HMRC publishes guidance rules for the new general anti-abuse rule (GAAR)

HMRC publishes guidance rules for the new general anti-abuse rule (GAAR)


The guidance came in effect from 15 April 2013.

GAAR is one part of the Government's approach to managing the risk of tax avoidance. The GAAR legislation defines what are tax arrangements that are abusive. The GAAR applies to the following taxes:

  • Income Tax
  • Corporation Tax
  • Capital Gains Tax
  • Inheritance Tax
  • Petroleum Revenue Tax
  • Stamp Duty Land Tax

The guidance states that the GAAR applies to abusive tax scheme, which are as 'any arrangement which has the obtaining of a tax advantage as its main purpose or one of its main purposes’.
The new guidance includes definitions of ‘tax advantage’ and ‘tax arrangements’. However, HMRC also says the legislation includes safeguards to ensure that ‘any reasonable choice of a course of action is kept outside the target area of the GAAR’. For example, deciding to trade as a limited company rather than a sole trader. Where the new rules do apply are cases where HMRC judges taxpayers are ‘entering into contrived arrangements to obtain a relief but incurring no equivalent economic risk.’ In such cases, HMRC says it will apply a ‘double reasonableness’ test which requires HMRC to show that the arrangements ‘cannot reasonably be regarded as a reasonable course of action’.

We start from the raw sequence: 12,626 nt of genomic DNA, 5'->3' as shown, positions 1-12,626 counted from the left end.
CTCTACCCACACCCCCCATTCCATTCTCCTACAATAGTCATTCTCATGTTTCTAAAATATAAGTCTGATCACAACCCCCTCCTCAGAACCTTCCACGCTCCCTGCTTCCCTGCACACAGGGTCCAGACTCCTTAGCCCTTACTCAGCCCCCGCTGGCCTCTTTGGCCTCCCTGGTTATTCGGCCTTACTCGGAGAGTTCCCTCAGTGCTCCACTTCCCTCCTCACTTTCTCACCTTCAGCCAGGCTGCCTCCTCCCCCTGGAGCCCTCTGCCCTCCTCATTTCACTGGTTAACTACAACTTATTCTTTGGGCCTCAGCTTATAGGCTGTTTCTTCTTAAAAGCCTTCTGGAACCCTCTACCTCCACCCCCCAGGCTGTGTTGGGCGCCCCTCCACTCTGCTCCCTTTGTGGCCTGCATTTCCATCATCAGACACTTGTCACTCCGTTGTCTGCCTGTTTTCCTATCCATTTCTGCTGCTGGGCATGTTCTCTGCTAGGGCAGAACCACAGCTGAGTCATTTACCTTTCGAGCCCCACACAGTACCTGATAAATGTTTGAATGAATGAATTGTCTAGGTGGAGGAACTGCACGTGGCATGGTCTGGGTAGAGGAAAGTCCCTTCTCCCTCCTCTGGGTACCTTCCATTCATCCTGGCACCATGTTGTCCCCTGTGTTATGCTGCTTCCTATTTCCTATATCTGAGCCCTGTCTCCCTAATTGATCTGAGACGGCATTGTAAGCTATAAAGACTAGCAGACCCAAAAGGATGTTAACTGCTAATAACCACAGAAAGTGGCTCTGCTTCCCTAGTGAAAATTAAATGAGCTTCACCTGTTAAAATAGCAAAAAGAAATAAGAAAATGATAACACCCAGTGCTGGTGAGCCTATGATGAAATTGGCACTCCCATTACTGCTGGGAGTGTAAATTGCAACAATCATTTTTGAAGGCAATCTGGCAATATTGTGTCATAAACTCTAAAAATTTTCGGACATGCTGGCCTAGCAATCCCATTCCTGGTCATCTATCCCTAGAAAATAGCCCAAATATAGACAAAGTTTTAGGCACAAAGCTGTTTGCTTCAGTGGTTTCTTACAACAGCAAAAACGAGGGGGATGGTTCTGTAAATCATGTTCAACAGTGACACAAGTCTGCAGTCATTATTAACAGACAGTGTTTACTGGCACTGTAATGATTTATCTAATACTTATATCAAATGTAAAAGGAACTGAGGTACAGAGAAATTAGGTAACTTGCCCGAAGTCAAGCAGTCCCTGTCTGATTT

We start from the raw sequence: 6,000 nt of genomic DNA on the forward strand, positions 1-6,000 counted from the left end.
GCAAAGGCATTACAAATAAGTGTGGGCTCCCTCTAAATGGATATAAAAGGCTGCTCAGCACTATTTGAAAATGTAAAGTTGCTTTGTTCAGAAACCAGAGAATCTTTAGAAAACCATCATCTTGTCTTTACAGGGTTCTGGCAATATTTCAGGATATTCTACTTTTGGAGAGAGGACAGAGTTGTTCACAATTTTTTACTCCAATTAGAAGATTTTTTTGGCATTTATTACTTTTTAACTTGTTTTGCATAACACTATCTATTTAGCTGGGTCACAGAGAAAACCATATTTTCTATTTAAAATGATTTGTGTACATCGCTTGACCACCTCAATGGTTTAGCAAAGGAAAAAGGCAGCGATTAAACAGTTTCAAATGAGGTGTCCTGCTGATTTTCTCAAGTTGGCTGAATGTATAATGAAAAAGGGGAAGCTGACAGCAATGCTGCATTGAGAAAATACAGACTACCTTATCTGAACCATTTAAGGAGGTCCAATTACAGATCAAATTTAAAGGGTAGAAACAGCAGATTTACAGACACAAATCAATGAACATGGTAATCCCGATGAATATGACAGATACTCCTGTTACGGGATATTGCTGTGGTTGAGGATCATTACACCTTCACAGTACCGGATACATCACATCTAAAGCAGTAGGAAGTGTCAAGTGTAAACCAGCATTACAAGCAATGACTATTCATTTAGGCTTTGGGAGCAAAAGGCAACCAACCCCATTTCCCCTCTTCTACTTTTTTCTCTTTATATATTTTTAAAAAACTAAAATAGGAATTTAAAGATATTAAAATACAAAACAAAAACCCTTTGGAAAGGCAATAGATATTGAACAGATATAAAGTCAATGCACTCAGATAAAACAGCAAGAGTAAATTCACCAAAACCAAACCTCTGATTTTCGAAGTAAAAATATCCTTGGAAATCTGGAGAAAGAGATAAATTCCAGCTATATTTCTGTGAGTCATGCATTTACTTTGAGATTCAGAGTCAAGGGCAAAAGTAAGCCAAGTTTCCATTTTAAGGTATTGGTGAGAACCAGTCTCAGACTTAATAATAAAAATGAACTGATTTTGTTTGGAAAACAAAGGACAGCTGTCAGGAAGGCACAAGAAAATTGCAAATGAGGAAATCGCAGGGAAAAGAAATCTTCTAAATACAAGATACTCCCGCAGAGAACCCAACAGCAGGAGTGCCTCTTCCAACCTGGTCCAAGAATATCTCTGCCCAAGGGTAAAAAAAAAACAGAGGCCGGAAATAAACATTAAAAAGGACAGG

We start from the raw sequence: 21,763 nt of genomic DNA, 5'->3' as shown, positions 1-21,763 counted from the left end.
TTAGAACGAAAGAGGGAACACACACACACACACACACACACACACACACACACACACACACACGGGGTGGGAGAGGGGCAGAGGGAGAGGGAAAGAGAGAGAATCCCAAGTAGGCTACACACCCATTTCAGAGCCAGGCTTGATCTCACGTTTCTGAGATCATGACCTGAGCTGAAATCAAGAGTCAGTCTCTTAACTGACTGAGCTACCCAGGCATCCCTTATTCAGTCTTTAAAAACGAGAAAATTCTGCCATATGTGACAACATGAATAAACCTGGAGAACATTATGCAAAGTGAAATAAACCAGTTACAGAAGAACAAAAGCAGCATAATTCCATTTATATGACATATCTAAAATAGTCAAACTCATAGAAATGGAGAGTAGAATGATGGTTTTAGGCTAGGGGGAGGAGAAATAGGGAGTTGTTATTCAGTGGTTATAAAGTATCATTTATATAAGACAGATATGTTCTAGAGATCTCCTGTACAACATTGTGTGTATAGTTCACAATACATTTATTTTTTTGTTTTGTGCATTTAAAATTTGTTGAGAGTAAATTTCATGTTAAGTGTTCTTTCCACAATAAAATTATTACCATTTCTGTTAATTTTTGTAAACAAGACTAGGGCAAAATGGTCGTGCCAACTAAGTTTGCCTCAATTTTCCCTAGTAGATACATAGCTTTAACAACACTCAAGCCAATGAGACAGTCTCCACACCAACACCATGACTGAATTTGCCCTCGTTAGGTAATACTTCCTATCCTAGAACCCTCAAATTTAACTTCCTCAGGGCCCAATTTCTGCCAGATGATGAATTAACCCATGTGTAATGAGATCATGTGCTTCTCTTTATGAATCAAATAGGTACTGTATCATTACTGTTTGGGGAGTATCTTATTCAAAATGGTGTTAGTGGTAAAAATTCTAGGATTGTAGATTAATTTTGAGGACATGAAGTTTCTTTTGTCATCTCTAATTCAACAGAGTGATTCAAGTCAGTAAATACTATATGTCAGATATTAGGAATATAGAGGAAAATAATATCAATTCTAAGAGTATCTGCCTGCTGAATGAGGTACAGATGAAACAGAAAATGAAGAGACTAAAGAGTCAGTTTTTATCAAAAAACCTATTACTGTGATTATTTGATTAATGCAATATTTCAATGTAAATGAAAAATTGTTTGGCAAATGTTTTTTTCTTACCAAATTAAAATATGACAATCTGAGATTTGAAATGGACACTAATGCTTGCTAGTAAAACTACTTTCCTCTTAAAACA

However, HMRC also warns there may be some arrangements which appear to be so blatantly abusive that HMRC may invoke the GAAR without first completing the exercise of determining the arrangements under the rest of the tax rules. This means it will not be possible for a taxpayer to object to the use of the GAAR simply because all other means available to HMRC to tackle what they consider an abusive arrangement have not been utilised.

Unlike the general position in tax cases, it is HMRC that is required to show that the GAAR applies, and not for the taxpayer to prove that it does not apply. Specifically, HMRC needs to show that there is tax arrangement; that this tax arrangement is abusive; and that the counteraction of HMRC is reasonable.

The procedure for applying the GAAR requires HMRC to put their proposal before an advisory panel of independent experts who will assess whether the arrangement is a reasonable course of action. HMRC officials will not be able to commence counteraction under the GAAR without such prior consent. In general as per the guidance GAAR aims at extreme avoidance, not tax planning.

More information about the GAAR guidance is available on the official HMRC website:

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